“Ten thousand flowers in spring, the moon in autumn, a cool breeze in summer, snow in winter. If your mind is not clouded by unnecessary things, this is the best season of your life.” - Wu-men
Returning to Center
As mothers there are times in our lives when we lose our footing, and we need to re-align our internal compass so we can find our way back to center. Sometimes the journey back is like a walk-about in our internal landscape, encountering a whole guest house of emotions and memories. When we eventually return to our source of power and reconnect to ourselves, it can be surprising what we have found. The act of “returning” allows us a chance to embody new parts of ourselves, which may turn out to be essential elements in our path forward. This collection of images and writing comes from my own personal walk-about. I would view these mainly as “process” pieces, art and writing created from inside the journey.
By Lisa Kagan
Inspired by Rumi’s poem “The Guest House”
So many inhabitants have come and gone
shadowy cloak of grief
unpredictable spark of anger
drowning flood of sadness
shark of jealousy
desolation of wanting
bare vessel of exhaustion
stark cords of separation
just like the last act of a play
they have each come in their own turn
taken the stage
sometimes two at a time
to tell their story
awash with dramatic flashes of color and desperation
occasionally grasping for the light
with great courage and resolve
I have let them in
born witness to their display
their long-winded explanations
on occasion, when given this type of undivided attention
some simply vanished
leaving only a shadow
or a few stray footprints behind
now I feel like I have cleared out the last one of them
swept out their remaining debris
taken down the curtains
scrubbed the floors
opened all the doors and windows
invited the wind to rush through
rain to wash
sun to dry and purify
now greeted by this fresh emptiness
I am full
resilience, compassion and faith
sit quietly and hold space.
Exploring Your Own Internal Landscape
I invite you to explore a few different ways into creating “process” pieces to explore your own internal landscape.
Color palette of emotions:
Get ready to get messy. Get out your paints, put on your smock and leave the world of words and ideas and enter into the world of color. Explore color mixing and experiment with expressing your emotions through color. Do not feel the need to make a finished piece of work, but allow yourself the chance to communicate with yourself through this visual and tactile experience.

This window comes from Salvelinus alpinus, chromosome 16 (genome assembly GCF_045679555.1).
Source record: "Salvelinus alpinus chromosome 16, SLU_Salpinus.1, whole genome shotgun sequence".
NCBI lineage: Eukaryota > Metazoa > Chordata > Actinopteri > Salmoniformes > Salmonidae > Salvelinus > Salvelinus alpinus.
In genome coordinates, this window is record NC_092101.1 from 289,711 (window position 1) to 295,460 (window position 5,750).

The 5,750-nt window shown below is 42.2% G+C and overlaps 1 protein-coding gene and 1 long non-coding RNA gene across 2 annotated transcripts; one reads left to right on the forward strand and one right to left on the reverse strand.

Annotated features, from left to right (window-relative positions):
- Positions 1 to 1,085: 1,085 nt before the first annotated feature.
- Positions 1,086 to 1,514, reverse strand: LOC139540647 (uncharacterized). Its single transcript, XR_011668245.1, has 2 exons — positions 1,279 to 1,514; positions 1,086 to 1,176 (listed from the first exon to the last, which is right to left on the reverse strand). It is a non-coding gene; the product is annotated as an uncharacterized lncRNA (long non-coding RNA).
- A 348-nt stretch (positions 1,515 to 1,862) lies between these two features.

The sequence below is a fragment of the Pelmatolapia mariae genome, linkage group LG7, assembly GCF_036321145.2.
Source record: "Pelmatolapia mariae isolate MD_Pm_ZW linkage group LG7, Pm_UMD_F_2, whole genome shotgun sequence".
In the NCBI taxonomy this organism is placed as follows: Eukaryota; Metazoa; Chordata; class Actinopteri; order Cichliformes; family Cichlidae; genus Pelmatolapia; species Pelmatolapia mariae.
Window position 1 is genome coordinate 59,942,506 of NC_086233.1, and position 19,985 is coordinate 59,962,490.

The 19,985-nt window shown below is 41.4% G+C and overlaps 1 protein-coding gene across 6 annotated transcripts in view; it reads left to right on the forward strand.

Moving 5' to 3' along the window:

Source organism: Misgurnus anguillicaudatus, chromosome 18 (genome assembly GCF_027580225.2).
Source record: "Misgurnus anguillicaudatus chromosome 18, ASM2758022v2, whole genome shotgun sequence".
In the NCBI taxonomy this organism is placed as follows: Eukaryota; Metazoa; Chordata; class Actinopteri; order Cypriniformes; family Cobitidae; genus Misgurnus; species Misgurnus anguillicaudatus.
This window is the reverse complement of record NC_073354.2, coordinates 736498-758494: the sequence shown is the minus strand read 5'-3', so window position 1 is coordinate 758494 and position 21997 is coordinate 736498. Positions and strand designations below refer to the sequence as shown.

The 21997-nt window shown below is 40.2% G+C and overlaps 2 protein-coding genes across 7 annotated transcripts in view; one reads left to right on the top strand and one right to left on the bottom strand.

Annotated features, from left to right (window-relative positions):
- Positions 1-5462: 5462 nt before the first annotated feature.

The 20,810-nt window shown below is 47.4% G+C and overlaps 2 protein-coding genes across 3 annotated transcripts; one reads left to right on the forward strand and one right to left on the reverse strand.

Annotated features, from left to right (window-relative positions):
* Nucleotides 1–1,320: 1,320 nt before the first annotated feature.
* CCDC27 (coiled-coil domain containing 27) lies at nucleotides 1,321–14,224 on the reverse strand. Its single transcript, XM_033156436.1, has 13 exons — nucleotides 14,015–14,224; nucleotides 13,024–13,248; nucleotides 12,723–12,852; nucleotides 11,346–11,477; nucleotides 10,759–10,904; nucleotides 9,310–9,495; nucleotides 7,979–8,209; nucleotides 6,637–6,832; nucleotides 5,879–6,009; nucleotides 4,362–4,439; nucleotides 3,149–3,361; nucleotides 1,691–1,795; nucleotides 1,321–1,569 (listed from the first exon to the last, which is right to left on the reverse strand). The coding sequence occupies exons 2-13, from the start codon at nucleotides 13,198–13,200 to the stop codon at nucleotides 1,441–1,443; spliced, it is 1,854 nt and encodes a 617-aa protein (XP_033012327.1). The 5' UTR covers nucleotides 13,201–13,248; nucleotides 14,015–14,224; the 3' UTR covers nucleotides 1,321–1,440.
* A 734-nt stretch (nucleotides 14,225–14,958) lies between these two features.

Creating layers of meaning, incorporating your child’s artwork:
Experiment with incorporating painted paper and images from your child’s artwork into your own piece. This can be an especially powerful process when layering material from your child’s artwork over existing pieces of artwork you have created, as well as adding it into new pieces. An example of this can be seen in “Dark Garden” where I created the flowers in the foreground out of painted paper that my four-year-old son made and overlaid it on top of a painting I had previously created during a challenging period in my journey into motherhood.
About the Artist
Lisa Kagan is an artist, writer, educator and personal historian. She believes in the transformative nature of the creative process to heal, empower, challenge, inform, and awaken the human spirit. Her business, Family Heirloom Arts, is dedicated to helping people celebrate their life stories through the creation of illustrated heirloom books. She is also the founder of the Art of Motherhood program, offering creative writing and art programs for mothers of young children. Lisa has published a book of her original poetry and art entitled Emergence. Selected material from the work shown here will also be featured in Lisa’s upcoming illustrated book, the Art of Motherhood Anthology, which is currently underway. This anthology is a collection of art and writing by mother artists and writers from around the country exploring themes central to the early years of motherhood. Lisa lives with her husband and their four-year-old son in Portland, Oregon.